It's hard to find a product these days that doesn't come with a warning or caution. The Michigan Lawsuit Abuse Watch (mlaw.org) keeps tabs on these warnings and even bestows awards on the wilder ones. This year's grand prize went to a warning on an electric heat gun and paint remover that produces temperatures of 1,000 degrees: "Do not use this tool as a hair dryer."
Other M-LAW winners from this and previous years:
- A cocktail napkin with a nautical map of waterways around Hilton Head, S.C., bears the warning: "CAUTION: Not to be used for navigation."
- A warning label on a bottle of dried bobcat urine (for keeping rodents and other pests away from garden plants) says: "Not for human consumption."
- The label on a baby stroller: "Remove child before folding."
- A brass fishing lure with a three-pronged hook comes with the warning: "Harmful if swallowed."
- A popular scooter for children cautions: "This product moves when used."
- A flushable toilet brush warns: "Do not use for personal hygiene."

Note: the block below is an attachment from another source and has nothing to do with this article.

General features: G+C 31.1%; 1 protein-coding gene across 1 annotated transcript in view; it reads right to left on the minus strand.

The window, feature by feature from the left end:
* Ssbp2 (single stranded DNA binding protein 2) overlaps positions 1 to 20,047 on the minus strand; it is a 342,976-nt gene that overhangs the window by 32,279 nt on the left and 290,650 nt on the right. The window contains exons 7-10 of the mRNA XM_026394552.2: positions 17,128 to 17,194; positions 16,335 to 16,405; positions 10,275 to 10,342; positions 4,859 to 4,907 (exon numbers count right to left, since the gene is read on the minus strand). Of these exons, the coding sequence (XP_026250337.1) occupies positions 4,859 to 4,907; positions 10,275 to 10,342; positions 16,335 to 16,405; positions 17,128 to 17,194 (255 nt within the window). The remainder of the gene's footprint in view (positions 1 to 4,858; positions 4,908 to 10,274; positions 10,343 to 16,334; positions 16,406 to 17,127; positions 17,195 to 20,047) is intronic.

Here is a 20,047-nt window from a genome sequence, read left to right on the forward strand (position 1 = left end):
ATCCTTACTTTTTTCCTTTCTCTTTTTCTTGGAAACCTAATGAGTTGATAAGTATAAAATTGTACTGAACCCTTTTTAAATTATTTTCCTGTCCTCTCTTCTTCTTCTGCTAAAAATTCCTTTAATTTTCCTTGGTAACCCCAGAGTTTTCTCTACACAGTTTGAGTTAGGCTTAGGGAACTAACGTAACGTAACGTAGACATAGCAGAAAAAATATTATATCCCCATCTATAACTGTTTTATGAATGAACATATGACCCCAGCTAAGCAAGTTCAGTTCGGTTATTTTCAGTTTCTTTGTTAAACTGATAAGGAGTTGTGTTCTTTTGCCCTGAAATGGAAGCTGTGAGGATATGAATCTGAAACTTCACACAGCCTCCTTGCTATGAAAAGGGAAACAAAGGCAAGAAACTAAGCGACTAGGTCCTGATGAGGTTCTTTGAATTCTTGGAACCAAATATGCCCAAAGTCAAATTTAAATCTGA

- A label on a hair dryer reads: "Never use hair dryer while sleeping."
- A warning on an electric drill made for carpenters cautions: "This product not intended for use as a dental drill."
- The label on a bottle of drain cleaner says: "If you do not understand, or cannot read, all directions, cautions and warnings, do not use this product."
- A smoke detector warns: "Do not use the Silence Feature in emergency situations. It will not extinguish a fire."
- A label on a handheld massager advises consumers not to use "while sleeping or unconscious."
- A cartridge for a laser printer warns: "Do not eat toner."
- A can of self-defense pepper spray advises: "May irritate eyes."
- A warning on shin guards manufactured for cyclists says: "Shin pads cannot protect any part of the body they do not cover."
- Other warnings include: "Do not use snowthrower on roof"; "Do not allow children to play in the dishwasher"; "Do not drive with sunshield in place"; and "Never iron clothes while they are being worn."
It is easy to laugh at such goofy warnings, but it's a mistake to think that they're dreamed up by goofy people. They're written by business people who can no longer predict what the law expects or requires of them. These warnings are another measure of how far plaintiff lawyers have gone in dreaming up frivolous pretexts for lawsuits.
No matter how irresponsible people might be in misusing a product, if they are injured in the process, they can just about always find a lawyer and a judge who'll recognize moonbeam theories of liability.
The lunacy is not in the warnings listed above but in the epidemic of abusive lawsuits that drives otherwise reasonable people to issue them.